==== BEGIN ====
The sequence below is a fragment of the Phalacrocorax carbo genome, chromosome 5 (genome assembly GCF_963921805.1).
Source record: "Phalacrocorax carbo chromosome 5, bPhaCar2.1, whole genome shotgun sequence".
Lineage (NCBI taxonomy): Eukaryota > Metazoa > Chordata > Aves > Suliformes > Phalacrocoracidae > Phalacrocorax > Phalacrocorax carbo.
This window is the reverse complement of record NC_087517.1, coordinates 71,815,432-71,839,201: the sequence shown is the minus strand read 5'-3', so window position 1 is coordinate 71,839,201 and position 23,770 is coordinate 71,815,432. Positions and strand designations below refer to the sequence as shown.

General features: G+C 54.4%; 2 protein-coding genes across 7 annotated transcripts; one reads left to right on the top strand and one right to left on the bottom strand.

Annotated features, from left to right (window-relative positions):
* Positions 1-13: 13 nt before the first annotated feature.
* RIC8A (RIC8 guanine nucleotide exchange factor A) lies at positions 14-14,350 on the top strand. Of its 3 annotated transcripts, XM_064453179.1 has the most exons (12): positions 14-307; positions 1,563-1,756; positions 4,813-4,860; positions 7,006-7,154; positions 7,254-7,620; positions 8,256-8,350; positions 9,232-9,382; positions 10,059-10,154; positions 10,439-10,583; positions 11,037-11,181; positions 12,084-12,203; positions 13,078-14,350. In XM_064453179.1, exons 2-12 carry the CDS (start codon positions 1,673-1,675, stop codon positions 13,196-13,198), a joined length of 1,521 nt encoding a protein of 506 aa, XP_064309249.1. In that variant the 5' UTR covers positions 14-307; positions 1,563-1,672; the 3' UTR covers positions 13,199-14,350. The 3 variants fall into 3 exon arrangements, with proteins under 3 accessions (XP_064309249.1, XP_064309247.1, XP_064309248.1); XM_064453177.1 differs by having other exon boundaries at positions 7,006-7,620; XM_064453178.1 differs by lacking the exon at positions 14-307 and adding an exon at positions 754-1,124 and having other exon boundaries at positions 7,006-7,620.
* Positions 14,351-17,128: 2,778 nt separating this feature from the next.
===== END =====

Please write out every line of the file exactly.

The sequence below is a fragment of the Phalacrocorax carbo genome, chromosome 5 (genome assembly GCF_963921805.1).
Source record: "Phalacrocorax carbo chromosome 5, bPhaCar2.1, whole genome shotgun sequence".
Lineage (NCBI taxonomy): Eukaryota > Metazoa > Chordata > Aves > Suliformes > Phalacrocoracidae > Phalacrocorax > Phalacrocorax carbo.
This window is the reverse complement of record NC_087517.1, coordinates 71,815,432-71,839,201: the sequence shown is the minus strand read 5'-3', so window position 1 is coordinate 71,839,201 and position 23,770 is coordinate 71,815,432. Positions and strand designations below refer to the sequence as shown.

General features: G+C 54.4%; 2 protein-coding genes across 7 annotated transcripts; one reads left to right on the top strand and one right to left on the bottom strand.

Annotated features, from left to right (window-relative positions):
* Positions 1-13: 13 nt before the first annotated feature.
* RIC8A (RIC8 guanine nucleotide exchange factor A) lies at positions 14-14,350 on the top strand. Of its 3 annotated transcripts, XM_064453179.1 has the most exons (12): positions 14-307; positions 1,563-1,756; positions 4,813-4,860; positions 7,006-7,154; positions 7,254-7,620; positions 8,256-8,350; positions 9,232-9,382; positions 10,059-10,154; positions 10,439-10,583; positions 11,037-11,181; positions 12,084-12,203; positions 13,078-14,350. In XM_064453179.1, exons 2-12 carry the CDS (start codon positions 1,673-1,675, stop codon positions 13,196-13,198), a joined length of 1,521 nt encoding a protein of 506 aa, XP_064309249.1. In that variant the 5' UTR covers positions 14-307; positions 1,563-1,672; the 3' UTR covers positions 13,199-14,350. The 3 variants fall into 3 exon arrangements, with proteins under 3 accessions (XP_064309249.1, XP_064309247.1, XP_064309248.1); XM_064453177.1 differs by having other exon boundaries at positions 7,006-7,620; XM_064453178.1 differs by lacking the exon at positions 14-307 and adding an exon at positions 754-1,124 and having other exon boundaries at positions 7,006-7,620.
* Positions 14,351-17,128: 2,778 nt separating this feature from the next.